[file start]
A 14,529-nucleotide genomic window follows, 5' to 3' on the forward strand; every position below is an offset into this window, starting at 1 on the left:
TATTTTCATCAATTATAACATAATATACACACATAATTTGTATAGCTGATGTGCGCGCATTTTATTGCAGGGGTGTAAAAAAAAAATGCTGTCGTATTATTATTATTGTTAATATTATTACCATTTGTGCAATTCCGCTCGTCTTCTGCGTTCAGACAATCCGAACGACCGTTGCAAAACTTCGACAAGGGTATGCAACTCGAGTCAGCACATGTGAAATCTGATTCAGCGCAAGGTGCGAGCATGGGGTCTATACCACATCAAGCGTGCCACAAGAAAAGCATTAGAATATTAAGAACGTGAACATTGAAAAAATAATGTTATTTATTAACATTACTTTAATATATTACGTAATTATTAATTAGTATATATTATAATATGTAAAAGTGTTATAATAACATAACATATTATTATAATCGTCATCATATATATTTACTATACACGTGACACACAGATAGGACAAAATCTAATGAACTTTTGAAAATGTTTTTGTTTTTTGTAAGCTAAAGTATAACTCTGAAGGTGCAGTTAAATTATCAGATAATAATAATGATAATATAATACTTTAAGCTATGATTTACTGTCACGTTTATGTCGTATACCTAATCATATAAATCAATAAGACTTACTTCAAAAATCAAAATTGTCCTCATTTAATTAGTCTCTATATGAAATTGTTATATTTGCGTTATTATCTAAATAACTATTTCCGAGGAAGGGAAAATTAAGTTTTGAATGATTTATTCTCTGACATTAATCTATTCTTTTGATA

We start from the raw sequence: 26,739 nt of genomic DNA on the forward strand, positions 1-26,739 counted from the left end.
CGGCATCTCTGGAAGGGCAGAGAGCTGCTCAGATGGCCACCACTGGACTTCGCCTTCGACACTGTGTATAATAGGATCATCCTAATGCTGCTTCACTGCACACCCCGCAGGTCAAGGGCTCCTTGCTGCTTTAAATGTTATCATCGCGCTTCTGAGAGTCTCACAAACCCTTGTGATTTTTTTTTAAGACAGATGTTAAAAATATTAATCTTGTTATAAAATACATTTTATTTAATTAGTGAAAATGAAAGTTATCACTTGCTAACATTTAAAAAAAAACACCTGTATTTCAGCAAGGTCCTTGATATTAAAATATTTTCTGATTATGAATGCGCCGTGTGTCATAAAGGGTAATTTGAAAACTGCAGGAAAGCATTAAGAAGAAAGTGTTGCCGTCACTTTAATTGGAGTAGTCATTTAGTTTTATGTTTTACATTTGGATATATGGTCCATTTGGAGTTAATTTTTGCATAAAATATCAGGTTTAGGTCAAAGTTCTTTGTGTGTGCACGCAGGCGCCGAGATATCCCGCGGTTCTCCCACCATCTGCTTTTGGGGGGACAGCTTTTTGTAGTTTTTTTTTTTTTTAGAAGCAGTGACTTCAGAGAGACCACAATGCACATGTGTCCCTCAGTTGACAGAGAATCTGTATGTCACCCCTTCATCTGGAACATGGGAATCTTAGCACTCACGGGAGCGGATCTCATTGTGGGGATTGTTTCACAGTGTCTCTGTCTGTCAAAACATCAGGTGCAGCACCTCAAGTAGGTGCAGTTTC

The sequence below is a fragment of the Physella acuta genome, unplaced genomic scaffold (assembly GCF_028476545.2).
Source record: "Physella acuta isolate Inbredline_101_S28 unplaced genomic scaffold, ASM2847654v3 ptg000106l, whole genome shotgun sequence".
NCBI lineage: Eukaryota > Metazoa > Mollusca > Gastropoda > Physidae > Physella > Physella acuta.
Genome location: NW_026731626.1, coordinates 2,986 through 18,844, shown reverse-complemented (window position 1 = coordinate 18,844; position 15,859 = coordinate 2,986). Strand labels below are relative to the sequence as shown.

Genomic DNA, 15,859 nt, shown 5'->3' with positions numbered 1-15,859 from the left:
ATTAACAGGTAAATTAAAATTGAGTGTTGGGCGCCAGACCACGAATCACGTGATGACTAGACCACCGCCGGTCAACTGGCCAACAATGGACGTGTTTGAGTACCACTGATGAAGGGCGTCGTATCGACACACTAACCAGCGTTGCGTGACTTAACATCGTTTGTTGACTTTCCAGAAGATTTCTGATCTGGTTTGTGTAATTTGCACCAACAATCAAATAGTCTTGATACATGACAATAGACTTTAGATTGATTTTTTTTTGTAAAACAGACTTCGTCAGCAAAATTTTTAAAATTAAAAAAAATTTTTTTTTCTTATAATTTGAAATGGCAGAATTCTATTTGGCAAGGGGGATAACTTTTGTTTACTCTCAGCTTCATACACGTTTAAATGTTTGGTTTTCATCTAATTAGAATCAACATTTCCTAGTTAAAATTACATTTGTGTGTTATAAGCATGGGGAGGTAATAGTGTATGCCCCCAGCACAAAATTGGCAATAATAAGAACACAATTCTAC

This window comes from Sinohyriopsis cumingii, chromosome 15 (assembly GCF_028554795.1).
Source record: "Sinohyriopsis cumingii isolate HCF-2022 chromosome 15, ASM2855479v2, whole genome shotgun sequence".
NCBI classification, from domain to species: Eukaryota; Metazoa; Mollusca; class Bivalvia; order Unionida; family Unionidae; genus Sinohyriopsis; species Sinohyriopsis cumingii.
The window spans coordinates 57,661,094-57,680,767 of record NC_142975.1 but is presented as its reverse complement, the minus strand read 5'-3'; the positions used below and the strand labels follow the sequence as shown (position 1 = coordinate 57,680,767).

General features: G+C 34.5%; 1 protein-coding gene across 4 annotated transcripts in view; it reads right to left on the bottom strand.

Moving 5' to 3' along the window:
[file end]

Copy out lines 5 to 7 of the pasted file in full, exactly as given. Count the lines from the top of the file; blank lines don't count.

The sequence below is a fragment of the Physella acuta genome, unplaced genomic scaffold (assembly GCF_028476545.2).
Source record: "Physella acuta isolate Inbredline_101_S28 unplaced genomic scaffold, ASM2847654v3 ptg000106l, whole genome shotgun sequence".
NCBI lineage: Eukaryota > Metazoa > Mollusca > Gastropoda > Physidae > Physella > Physella acuta.